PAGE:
At the edge of the Russian wilderness, winter lasts most of the year and the snowdrifts grow taller than houses. But Vasilisa doesn’t mind–she spends the winter nights huddled around the embers of a fire with her beloved siblings, listening to her nurse’s fairy tales. Above all, she loves the chilling story of Frost, the blue-eyed winter demon, who appears in the frigid night to claim unwary souls. Wise Russians fear him, her nurse says, and honor the spirits of house and yard and forest that protect their homes from evil.
After Vasilisa’s mother dies, her father goes to Moscow and brings home a new wife. Fiercely devout, city-bred, Vasilisa’s new stepmother forbids her family from honoring the household spirits. The family acquiesces, but Vasilisa is frightened, sensing that more hinges upon their rituals than anyone knows.
And indeed, crops begin to fail, evil creatures of the forest creep nearer, and misfortune stalks the village. All the while, Vasilisa’s stepmother grows ever harsher in her determination to groom her rebellious stepdaughter for either marriage or confinement in a convent.
As danger circles, Vasilisa must defy even the people she loves and call on dangerous gifts she has long concealed–this, in order to protect her family from a threat that seems to have stepped from her nurse’s most frightening tales.
Last week I finished reading:
The Affliction by Beth Gutcheon: This was not a good read for me; I almost DNFd but finished it and ended up giving it 2.5 Stars
The Flight Attendant by Chris Bohjalian: Excellent 5 star thriller! My full review will be posted closer to its publication (3/13th).
The Lion, the Witch, and the Wardrobe by C.S. Lewis: A reread of one my all-time favorite books; this was a buddy read with my 7 year old daughter! 5 Stars of course!
Night Road by Kristin Hannah: This was absolutely wonderful! Another 5 star read by Hannah. Review upcoming!
*2018 Popsugar Reading Challenge Prompt: A book with characters who are twins*
Never Let Me Go by Kazuo Ishiguro: I’m teaching this book in my Interpreting Literature class this semester, the end of March actually, so I needed to reread it! It is not my favorite Ishiguro-I like Remains of the Day much better and felt pretty ambivalent when I was done reading it. It was still a 4 Star read since Ishiguro is a master writer!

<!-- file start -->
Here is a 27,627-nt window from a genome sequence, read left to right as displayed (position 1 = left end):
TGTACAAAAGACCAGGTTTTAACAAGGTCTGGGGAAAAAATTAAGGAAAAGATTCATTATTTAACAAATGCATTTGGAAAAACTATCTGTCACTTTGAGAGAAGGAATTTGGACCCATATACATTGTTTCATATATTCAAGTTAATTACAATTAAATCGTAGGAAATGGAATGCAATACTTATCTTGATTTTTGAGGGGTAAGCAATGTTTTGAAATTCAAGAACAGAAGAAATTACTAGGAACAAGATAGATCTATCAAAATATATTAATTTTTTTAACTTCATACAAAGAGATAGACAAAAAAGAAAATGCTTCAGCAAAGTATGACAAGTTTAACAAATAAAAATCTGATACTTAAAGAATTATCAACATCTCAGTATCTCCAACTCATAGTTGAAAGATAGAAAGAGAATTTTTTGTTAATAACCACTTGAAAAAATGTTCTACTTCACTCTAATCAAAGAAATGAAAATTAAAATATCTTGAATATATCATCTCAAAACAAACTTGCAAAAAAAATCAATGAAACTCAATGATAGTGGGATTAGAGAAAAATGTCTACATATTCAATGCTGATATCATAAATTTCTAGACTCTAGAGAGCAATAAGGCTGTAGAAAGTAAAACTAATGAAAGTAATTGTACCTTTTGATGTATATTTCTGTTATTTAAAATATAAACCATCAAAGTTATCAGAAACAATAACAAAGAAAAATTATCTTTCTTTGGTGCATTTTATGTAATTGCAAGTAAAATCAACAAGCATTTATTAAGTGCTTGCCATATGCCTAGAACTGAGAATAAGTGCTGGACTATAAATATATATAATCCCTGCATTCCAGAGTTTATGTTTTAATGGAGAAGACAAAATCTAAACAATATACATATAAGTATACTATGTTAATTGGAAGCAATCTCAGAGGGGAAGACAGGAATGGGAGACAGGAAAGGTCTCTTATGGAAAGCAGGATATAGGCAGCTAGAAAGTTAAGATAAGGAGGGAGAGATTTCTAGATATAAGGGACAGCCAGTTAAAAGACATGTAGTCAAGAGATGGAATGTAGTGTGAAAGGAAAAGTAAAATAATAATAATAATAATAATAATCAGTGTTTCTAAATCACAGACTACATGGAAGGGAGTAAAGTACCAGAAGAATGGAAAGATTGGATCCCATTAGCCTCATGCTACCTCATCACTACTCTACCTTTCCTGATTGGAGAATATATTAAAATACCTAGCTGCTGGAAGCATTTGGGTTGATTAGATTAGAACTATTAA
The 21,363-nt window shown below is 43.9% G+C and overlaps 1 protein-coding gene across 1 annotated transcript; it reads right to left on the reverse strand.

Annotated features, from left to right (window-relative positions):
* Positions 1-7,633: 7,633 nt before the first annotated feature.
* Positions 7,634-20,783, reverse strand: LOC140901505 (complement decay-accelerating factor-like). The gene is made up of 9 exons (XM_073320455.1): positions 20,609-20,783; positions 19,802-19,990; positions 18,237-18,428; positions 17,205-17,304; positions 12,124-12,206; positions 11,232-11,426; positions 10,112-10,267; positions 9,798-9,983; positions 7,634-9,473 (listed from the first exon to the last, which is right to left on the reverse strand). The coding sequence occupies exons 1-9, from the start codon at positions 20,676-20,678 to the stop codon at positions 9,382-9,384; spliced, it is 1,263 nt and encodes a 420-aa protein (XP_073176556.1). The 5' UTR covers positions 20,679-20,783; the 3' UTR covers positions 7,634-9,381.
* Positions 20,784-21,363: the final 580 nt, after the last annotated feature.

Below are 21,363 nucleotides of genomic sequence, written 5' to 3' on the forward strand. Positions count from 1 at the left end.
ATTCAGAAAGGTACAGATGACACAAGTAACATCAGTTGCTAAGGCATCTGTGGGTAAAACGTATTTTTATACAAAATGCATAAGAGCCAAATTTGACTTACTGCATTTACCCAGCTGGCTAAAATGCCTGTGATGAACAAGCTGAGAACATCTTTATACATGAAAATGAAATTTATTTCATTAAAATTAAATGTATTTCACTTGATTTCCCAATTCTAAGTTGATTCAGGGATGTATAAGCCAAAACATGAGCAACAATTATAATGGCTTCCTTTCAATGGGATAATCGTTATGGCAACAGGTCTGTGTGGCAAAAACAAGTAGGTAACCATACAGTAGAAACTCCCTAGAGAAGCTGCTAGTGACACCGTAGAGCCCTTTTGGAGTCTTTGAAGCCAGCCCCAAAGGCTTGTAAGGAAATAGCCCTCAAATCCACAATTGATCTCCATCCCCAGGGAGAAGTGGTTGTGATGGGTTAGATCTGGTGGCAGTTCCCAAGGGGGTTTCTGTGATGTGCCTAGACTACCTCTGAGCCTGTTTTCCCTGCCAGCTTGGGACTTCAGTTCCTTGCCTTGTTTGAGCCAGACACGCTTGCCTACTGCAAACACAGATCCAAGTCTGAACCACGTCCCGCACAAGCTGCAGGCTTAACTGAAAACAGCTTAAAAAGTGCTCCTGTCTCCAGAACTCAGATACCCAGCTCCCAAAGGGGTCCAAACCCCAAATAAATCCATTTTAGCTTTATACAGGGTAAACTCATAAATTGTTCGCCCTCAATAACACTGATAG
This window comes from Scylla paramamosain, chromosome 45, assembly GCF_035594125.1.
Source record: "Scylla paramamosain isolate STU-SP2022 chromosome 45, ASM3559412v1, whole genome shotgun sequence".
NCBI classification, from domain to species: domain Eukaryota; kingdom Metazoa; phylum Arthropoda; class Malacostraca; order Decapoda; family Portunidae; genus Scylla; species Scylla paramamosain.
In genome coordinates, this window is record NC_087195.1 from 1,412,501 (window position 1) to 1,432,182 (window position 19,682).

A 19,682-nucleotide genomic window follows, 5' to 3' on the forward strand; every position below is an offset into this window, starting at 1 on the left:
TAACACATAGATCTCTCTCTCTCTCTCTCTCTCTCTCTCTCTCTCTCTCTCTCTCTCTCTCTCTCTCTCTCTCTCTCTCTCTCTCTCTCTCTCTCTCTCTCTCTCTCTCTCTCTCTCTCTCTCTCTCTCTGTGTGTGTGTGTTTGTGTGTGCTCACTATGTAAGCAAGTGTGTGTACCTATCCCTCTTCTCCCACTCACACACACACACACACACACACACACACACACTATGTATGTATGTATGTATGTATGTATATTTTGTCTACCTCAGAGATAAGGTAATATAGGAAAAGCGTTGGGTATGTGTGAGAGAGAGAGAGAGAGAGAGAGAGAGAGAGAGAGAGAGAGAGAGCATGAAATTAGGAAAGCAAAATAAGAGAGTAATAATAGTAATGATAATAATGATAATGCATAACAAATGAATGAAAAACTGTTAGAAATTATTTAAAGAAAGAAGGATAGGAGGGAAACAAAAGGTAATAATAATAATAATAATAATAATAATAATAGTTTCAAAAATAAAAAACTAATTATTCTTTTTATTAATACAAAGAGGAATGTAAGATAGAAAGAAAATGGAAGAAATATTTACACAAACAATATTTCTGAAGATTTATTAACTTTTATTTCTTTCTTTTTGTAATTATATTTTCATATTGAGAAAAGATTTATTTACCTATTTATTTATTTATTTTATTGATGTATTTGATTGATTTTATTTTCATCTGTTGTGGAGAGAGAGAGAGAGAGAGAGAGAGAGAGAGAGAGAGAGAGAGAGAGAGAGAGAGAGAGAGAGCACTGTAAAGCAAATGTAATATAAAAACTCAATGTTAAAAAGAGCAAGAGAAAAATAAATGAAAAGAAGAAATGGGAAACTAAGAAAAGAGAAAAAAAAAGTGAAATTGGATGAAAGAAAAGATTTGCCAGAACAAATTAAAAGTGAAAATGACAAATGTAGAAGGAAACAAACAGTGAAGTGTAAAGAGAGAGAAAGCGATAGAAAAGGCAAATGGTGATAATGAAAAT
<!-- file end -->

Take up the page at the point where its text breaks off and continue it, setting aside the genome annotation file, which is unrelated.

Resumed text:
* 2018 Popsugar Reading Challenge Prompt: A book with song lyrics in the title*
Words in Deep Blue by Cath Crowley: A beautifully written and deeply touching story about friendship, grief, love, and healing. 4 Stars
* 2018 Popsugar Reading Challenge Prompt: A book that involves a bookstore or library*
Next, I plan on reading:
This could change depending on my mood since I’m a definite mood reader, so I was having so much trouble last year when doing this meme when I felt like I had to “schedule” my next reads, so we’ll so! But I plan on reading these next as well as finish up any books that I might still be reading 😉
Exit West by Mohsin Hamid: This is next up on to teach in my Interpreting Literature after Never Let Me Go, so I’ll be reading it to prepare before I teach it the beginning of April. It’s been on my TBR since it was published last year, so I’ve wanted to read for a while…now I have to!
In a country teetering on the brink of civil war, two young people meet—sensual, fiercely independent Nadia and gentle, restrained Saeed. They embark on a furtive love affair and are soon cloistered in a premature intimacy by the unrest roiling their city. When it explodes, turning familiar streets into a patchwork of checkpoints and bomb blasts, they begin to hear whispers about doors—doors that can whisk people far away, if perilously and for a price. As the violence escalates, Nadia and Saeed decide that they no longer have a choice. Leaving their homeland and their old lives behind, they find a door and step through.
Exit West follows these characters as they emerge into an alien and uncertain future, struggling to hold on to each other, to their past, to the very sense of who they are. Profoundly intimate and powerfully inventive, it tells an unforgettable story of love, loyalty, and courage that is both completely of our time and for all time.